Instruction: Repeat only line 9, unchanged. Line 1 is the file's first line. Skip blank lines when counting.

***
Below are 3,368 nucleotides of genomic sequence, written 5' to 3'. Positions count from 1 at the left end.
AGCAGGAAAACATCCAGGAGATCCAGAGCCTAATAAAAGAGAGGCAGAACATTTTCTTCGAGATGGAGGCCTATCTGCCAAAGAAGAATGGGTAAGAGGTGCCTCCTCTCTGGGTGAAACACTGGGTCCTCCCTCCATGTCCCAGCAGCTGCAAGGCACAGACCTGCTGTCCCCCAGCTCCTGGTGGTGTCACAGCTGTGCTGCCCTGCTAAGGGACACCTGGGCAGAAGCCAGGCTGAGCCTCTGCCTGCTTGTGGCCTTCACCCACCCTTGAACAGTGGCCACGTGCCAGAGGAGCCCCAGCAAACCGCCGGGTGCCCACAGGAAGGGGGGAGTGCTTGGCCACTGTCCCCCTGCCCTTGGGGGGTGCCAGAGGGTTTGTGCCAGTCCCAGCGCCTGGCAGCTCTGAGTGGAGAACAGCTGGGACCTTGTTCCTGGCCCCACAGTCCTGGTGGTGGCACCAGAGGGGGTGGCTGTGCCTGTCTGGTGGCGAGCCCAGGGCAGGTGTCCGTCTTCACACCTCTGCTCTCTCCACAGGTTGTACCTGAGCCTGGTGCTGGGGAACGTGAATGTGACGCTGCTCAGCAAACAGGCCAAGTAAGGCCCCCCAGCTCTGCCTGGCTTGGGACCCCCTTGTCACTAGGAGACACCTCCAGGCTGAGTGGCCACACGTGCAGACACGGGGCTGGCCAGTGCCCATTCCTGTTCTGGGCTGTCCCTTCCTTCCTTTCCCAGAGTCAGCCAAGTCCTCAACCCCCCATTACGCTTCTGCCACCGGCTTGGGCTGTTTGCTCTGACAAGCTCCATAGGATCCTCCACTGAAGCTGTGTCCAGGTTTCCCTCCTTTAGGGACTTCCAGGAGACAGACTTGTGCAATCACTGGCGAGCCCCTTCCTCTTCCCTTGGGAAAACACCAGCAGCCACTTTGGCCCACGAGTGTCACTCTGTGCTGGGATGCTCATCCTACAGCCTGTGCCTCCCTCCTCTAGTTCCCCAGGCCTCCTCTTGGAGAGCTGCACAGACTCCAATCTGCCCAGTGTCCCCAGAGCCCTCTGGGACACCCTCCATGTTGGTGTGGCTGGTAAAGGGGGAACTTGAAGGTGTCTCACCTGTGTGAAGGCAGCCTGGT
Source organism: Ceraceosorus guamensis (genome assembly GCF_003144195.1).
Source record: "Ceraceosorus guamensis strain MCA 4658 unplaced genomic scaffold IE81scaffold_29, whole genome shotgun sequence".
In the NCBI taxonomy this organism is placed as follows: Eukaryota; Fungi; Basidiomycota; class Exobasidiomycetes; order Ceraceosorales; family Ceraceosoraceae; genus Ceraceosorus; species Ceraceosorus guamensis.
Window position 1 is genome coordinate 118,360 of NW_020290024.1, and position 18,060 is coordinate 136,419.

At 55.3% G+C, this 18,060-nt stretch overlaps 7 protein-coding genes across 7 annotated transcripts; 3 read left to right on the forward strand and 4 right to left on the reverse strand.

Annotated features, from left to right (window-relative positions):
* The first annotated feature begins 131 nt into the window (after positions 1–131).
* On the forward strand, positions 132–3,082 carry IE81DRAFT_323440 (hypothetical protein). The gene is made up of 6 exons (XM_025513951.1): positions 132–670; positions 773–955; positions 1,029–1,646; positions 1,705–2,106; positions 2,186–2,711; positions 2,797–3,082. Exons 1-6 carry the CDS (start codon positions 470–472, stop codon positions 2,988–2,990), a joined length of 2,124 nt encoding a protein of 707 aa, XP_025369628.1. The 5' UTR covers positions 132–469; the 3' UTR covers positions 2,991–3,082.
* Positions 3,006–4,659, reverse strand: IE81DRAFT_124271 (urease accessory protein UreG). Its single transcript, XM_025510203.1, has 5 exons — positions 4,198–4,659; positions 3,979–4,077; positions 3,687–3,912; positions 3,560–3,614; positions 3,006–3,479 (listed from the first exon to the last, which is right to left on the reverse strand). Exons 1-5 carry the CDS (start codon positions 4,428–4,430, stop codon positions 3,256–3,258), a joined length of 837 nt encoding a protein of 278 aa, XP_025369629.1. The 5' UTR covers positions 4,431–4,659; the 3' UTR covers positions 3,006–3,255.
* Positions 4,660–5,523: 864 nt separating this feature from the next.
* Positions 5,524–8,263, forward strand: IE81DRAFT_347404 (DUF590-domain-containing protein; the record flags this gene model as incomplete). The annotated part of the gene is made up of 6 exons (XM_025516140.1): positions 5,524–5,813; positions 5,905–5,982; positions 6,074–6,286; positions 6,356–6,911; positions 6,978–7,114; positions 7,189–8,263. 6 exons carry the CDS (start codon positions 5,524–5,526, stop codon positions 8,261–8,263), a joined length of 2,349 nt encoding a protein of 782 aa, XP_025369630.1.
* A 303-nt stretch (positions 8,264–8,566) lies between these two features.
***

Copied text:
* The first annotated feature begins 131 nt into the window (after positions 1–131).